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 About 'The Goose Fair Nottingham'.
Image of 'The Goose Fair Nottingham', by Arthur Spooner.
PICTURE RESOURCES

'The Goose Fair Nottingham', 1926
by Arthur Spooner

 
Nottingham Goose Fair is famous around the world. It first started over 300 years ago, as a trade fair for animals. Farmers would paint their geese’s feet with tar and walk them more than 50 miles to sell at Goose Fair. Over the years entertainment stalls were added and eventually Goose Fair became a fairground attraction for three days each October.

This painting shows Goose Fair when it was held in the market square in the middle of the city, nowadays it has moved to a larger site on the outskirts. The painting evokes the smells, tastes and sights of a funfair; noisy, smelly, busy, bustling, with lots to see and do. Look into the painting and smell onions, mushy peas, candy floss, petrol, smoke. Hear mechanical music, laughing, shouting, engines.
Almost everyone in the painting wears a hat, which is not normal nowadays. Who does wear a hat now and what kind of hats do people wear?

The people in the painting are all busy; the policeman is chatting but keeping a wary eye out for mischief, the little boy has won a coconut and is drinking the ‘milk’ from inside, watched by his friend who is eager to get his share. The crowds are looking at the many different forms of entertainment, and the entrepreneur with the dancing bears is shouting ‘roll up, roll up’ to encourage everyone to watch.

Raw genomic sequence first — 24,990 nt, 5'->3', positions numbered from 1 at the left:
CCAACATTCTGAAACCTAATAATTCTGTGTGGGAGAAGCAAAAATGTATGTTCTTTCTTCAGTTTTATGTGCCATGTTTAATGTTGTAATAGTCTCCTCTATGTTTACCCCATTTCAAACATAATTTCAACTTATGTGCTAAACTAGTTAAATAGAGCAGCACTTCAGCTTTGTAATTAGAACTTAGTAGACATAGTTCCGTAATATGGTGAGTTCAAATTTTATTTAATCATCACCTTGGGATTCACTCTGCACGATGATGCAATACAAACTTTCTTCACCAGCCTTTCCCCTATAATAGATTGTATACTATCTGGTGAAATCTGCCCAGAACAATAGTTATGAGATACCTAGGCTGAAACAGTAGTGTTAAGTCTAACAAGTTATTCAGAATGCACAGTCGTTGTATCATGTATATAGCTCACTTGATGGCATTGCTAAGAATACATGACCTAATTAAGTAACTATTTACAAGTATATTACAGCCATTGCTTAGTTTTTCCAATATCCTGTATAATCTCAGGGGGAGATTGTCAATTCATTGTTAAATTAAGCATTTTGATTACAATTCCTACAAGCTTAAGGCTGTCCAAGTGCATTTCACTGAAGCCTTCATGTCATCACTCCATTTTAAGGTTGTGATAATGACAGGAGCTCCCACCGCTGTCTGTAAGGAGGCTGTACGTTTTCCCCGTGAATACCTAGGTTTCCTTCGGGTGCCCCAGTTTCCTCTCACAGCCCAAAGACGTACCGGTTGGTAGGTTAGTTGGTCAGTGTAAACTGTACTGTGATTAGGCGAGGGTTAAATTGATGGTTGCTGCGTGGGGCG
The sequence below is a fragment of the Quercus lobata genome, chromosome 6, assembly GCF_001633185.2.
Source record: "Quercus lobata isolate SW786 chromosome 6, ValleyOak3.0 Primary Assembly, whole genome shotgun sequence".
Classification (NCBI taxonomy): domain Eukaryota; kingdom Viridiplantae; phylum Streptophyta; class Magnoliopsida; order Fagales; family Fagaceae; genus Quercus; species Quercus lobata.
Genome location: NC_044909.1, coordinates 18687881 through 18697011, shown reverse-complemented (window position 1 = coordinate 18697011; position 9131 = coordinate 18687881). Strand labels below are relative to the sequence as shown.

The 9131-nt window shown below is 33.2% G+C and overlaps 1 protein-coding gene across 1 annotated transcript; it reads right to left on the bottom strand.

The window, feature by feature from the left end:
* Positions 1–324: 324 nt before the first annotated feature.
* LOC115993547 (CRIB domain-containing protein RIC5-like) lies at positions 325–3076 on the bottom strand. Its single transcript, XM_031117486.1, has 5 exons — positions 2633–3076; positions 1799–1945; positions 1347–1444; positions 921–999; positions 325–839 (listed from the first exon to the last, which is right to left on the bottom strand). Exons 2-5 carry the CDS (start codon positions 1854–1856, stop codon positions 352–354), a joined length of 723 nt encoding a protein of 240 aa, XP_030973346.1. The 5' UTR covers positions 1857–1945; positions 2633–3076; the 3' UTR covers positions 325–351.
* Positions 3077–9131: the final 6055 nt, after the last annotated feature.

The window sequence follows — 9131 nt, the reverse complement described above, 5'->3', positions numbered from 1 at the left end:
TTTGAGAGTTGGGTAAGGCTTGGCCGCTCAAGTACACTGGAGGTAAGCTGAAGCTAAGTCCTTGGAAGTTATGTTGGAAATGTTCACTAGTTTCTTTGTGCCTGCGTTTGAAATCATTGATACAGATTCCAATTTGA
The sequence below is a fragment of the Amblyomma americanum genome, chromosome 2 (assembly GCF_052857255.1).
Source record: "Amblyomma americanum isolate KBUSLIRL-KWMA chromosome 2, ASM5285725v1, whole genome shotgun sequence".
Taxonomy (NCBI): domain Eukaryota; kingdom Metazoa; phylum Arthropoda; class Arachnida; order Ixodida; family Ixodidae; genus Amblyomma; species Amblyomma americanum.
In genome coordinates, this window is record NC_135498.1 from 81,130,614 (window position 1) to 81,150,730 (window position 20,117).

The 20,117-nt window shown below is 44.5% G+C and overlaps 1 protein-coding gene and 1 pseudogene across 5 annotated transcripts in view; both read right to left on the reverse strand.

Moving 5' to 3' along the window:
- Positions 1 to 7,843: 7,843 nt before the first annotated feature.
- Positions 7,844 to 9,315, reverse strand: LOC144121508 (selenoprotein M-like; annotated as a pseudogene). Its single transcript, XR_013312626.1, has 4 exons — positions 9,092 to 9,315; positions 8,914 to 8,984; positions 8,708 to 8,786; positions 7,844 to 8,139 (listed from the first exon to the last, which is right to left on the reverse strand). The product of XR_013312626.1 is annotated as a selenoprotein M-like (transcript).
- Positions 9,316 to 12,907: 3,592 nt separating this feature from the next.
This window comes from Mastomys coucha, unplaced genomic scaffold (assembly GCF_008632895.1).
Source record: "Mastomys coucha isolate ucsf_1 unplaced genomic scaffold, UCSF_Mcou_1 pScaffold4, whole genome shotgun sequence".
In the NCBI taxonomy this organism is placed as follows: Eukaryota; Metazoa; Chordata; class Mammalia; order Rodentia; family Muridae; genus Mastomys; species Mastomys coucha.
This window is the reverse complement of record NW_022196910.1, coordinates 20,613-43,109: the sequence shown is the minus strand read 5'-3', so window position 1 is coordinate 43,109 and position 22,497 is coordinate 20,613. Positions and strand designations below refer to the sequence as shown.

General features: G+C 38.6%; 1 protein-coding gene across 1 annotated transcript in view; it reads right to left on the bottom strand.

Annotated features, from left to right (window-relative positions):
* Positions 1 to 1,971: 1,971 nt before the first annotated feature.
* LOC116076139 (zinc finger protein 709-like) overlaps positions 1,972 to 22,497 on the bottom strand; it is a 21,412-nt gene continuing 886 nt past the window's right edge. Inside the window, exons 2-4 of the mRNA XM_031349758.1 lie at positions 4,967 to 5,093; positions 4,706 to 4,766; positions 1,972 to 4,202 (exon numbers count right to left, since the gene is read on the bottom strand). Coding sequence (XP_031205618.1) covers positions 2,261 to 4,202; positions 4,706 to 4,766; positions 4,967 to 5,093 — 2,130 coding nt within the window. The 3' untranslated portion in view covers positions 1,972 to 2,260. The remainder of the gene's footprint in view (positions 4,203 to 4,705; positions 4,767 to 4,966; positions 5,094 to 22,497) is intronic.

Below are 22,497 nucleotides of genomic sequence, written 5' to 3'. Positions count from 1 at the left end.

A man in the foreground is carrying buckets of water, are these for the steam engine? Why is the lady carrying a bird cage, does it have a bird inside?

In the background is the old Council House, a newer version now stands in the same place. In the foreground are tram lines, which were ripped out decades ago. New tram lines have recently been laid throughout the city. The painting shows the same place as nowadays, but different.
 
© The Artist's Estate. On loan to Nottingham Castle from the private collection of Sir Harry Djanogly. Photo © The National Gallery, London.



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